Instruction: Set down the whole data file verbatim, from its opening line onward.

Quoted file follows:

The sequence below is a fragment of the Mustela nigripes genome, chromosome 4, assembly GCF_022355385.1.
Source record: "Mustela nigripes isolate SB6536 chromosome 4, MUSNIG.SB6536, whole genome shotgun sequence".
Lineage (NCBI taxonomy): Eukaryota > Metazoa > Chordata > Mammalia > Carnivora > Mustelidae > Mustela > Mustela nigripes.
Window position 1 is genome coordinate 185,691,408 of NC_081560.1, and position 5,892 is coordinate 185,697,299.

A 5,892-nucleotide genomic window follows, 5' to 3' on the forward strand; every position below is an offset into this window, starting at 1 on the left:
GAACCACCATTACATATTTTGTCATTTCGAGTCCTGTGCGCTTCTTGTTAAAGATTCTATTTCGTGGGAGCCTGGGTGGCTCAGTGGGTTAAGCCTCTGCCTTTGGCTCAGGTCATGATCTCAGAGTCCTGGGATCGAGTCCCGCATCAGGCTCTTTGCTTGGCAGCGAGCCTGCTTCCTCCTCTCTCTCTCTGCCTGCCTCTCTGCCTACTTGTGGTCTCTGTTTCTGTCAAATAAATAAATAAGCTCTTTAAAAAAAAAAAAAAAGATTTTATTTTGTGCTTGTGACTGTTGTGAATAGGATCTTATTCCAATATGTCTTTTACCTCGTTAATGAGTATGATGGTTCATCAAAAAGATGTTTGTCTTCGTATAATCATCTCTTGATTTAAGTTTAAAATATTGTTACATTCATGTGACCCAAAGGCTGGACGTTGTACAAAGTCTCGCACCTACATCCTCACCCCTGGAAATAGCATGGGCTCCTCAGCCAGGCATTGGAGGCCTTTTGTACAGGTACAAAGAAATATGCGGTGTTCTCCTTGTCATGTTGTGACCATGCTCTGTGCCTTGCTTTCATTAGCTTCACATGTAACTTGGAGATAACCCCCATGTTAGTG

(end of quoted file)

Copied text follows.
The sequence below is a fragment of the Mustela nigripes genome, chromosome 4, assembly GCF_022355385.1.
Source record: "Mustela nigripes isolate SB6536 chromosome 4, MUSNIG.SB6536, whole genome shotgun sequence".
Lineage (NCBI taxonomy): Eukaryota > Metazoa > Chordata > Mammalia > Carnivora > Mustelidae > Mustela > Mustela nigripes.
Window position 1 is genome coordinate 185,691,408 of NC_081560.1, and position 5,892 is coordinate 185,697,299.

A 5,892-nucleotide genomic window follows, 5' to 3' on the forward strand; every position below is an offset into this window, starting at 1 on the left:
GAACCACCATTACATATTTTGTCATTTCGAGTCCTGTGCGCTTCTTGTTAAAGATTCTATTTCGTGGGAGCCTGGGTGGCTCAGTGGGTTAAGCCTCTGCCTTTGGCTCAGGTCATGATCTCAGAGTCCTGGGATCGAGTCCCGCATCAGGCTCTTTGCTTGGCAGCGAGCCTGCTTCCTCCTCTCTCTCTCTGCCTGCCTCTCTGCCTACTTGTGGTCTCTGTTTCTGTCAAATAAATAAATAAGCTCTTTAAAAAAAAAAAAAAAGATTTTATTTTGTGCTTGTGACTGTTGTGAATAGGATCTTATTCCAATATGTCTTTTACCTCGTTAATGAGTATGATGGTTCATCAAAAAGATGTTTGTCTTCGTATAATCATCTCTTGATTTAAGTTTAAAATATTGTTACATTCATGTGACCCAAAGGCTGGACGTTGTACAAAGTCTCGCACCTACATCCTCACCCCTGGAAATAGCATGGGCTCCTCAGCCAGGCATTGGAGGCCTTTTGTACAGGTACAAAGAAATATGCGGTGTTCTCCTTGTCATGTTGTGACCATGCTCTGTGCCTTGCTTTCATTAGCTTCACATGTAACTTGGAGATAACCCCCATGTTAGTG